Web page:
• Walking to a win: Nationals pitchers walked 10 D-backs hitters in the game. Washington starter Matt Chico even walked in two runs with the bases loaded in the third inning.
• Losing effort: Washington's Felipe Lopez, Ryan Zimmerman and Austin Kearns all hit solo homers in the sixth inning.
"That was probably the biggest thing I've done all year, definitely a first in my career, but it was a situation where that was called for." -- Jackson, on his sacrifice bunt
-- ESPN.com news services
D-backs 11, Nats 4
PHOENIX (AP) -- Two home runs in a game were nothing new for Conor Jackson. That sacrifice bunt, though, was something else.
The homers drew the cheers, but Jackson's sacrifice bunt to set up the go-ahead runs in the five-run seventh might have been more impressive, at least to him.
"That was probably the biggest thing I've done all year, definitely a first in my career, but it was a situation where that was called for," he said.
When reminded that he had a sacrifice bunt last year, Jackson said that one was a bunt attempt for a hit that wound up as a sacrifice when he was thrown out. This one was a sacrifice all the way.
"We had our number-four hitter up there with two home runs and four RBIs today and he's bunting," Arizona manager Bob Melvin said. "That's what this team's all about. The situation called for a bunt right there and he got it done."
Three Nationals players hit solo home runs in the sixth to tie it at 4, but Mark Reynolds and Miguel Montero each singled in a pair of runs in the five-run seventh for the Diamondbacks, who stayed two games up on San Diego in the NL West.
"That's what I love about this team is it's a different guy every night," Jackson said. "Tomorrow you'll be talking to a different guy."
Ten walks by Washington pitchers doomed the Nationals. With the game tied and one out, the Nationals walked Justin Upton intentionally to load the bases for Reynolds, who singled up the middle off Saul Rivera (4-4) to put Arizona on top for good.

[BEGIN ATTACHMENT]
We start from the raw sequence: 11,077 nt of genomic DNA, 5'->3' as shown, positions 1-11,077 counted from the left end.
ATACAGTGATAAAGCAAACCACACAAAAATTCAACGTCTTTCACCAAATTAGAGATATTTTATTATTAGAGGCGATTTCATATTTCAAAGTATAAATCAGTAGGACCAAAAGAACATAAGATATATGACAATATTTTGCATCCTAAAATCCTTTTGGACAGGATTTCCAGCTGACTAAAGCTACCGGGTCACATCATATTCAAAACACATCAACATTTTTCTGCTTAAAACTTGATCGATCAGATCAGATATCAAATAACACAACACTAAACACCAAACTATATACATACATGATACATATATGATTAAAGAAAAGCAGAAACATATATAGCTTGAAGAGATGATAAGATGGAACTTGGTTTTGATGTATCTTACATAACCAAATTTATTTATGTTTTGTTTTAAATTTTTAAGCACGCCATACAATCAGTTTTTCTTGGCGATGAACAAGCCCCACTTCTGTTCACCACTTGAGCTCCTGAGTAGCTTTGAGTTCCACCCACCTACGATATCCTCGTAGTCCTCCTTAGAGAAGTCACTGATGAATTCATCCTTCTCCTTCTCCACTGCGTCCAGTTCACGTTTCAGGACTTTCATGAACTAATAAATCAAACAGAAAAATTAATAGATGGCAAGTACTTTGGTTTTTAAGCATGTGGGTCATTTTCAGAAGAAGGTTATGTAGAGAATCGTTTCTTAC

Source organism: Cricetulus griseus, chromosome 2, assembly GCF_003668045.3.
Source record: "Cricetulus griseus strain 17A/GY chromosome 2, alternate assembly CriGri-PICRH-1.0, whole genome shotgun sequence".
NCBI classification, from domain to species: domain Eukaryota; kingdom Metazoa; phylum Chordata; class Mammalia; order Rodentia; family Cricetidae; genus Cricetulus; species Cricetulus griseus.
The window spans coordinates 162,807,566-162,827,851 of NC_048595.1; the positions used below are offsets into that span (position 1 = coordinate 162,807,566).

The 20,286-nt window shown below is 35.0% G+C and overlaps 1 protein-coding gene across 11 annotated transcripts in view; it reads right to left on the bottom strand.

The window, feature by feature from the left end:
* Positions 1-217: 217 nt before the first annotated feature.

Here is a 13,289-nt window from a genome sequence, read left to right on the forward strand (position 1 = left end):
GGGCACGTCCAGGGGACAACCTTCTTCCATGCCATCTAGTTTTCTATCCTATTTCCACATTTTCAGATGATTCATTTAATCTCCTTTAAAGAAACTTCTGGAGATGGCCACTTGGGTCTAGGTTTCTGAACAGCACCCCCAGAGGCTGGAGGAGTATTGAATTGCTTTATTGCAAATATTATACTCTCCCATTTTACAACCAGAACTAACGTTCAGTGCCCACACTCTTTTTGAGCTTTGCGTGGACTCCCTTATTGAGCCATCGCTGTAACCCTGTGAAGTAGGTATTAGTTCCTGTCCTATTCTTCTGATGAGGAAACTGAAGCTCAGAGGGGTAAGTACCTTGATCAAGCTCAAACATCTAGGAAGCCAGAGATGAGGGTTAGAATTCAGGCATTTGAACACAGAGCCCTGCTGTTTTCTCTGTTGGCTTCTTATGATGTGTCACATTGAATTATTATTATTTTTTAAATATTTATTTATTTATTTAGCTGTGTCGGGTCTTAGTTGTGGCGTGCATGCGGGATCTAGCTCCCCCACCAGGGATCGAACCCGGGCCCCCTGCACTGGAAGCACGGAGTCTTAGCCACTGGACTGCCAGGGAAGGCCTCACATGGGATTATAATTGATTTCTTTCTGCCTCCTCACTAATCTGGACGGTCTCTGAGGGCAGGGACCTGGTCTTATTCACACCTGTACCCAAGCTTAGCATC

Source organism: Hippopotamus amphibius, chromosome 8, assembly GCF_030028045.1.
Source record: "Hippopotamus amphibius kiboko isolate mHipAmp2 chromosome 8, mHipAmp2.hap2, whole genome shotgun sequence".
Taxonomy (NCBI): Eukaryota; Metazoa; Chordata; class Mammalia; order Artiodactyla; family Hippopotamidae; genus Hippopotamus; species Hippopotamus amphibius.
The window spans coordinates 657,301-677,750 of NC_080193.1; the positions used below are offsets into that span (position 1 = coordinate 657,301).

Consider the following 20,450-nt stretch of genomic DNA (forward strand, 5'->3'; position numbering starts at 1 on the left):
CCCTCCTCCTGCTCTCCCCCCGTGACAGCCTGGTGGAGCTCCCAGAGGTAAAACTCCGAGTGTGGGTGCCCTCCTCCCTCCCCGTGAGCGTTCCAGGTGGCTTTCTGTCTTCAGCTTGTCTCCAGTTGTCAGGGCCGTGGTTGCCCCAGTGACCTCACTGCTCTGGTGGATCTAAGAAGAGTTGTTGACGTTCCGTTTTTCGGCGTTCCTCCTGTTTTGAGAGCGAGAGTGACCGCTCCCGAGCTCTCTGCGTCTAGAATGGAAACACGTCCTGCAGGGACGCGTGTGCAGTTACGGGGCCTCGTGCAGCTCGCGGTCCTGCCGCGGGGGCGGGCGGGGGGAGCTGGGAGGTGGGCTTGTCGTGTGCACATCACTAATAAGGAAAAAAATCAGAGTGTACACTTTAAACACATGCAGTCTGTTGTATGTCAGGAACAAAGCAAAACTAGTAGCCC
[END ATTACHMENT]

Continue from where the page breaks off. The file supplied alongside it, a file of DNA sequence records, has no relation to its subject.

Orlando Hudson and Eric Byrnes led off the seventh with walks, then Jackson advanced the runners with a sacrifice bunt to bring up Upton. After Reynolds singled, Stephen Drew walked to load the bases for Montero.
Like Arizona, Washington has had a strong bullpen in recent weeks. Not this night, though.
"I never think the game is mine but we feel very good when our bullpen is in. But as I said before, they're human," Washington manager Manny Acta said. "Usually you get in trouble when you walk the leadoff guy, not to mention the second guy."
Hernandez allowed four runs and six hits in seven innings, striking out one and walking one.
Arizona took a 4-1 lead against starter Matt Chico.
Jackson's two-run homer in the first gave Arizona a 2-0 lead. Jackson's line drive on a 1-2 pitch with two outs cleared the left field fence to put the D-Backs ahead in the opener of a three-game series.
The Nationals cut it to 2-1 in the third when Robert Fick doubled, took second on Chico's sacrifice bunt, then scored when Lopez grounded out.
Chico, though, lost control in the bottom of the inning. After Hernandez led off with a double to the right-center gap, the Washington left-hander struck out Chris Young and walked four of the next five batters. The last two walks, to Upton and Reynolds, came with the bases loaded, bringing in two runs to boost Arizona's lead to 4-1.
The Diamondbacks pulled off a slick double play in the fifth when the second baseman Hudson backhanded Fick's grounder and, in the same motion, flipped the ball from his glove to the shortstop Drew, who relayed it to first.
The teams have the two best records in the NL since the All-Star break, Arizona at 19-8 and Washington at 17-11. ... Nationals 1B Dmitri Young was out of the lineup for the second game in a row with a sore hamstring. ... The three home runs in an inning were the most for Washington since the franchisee moved from Montreal in 2005.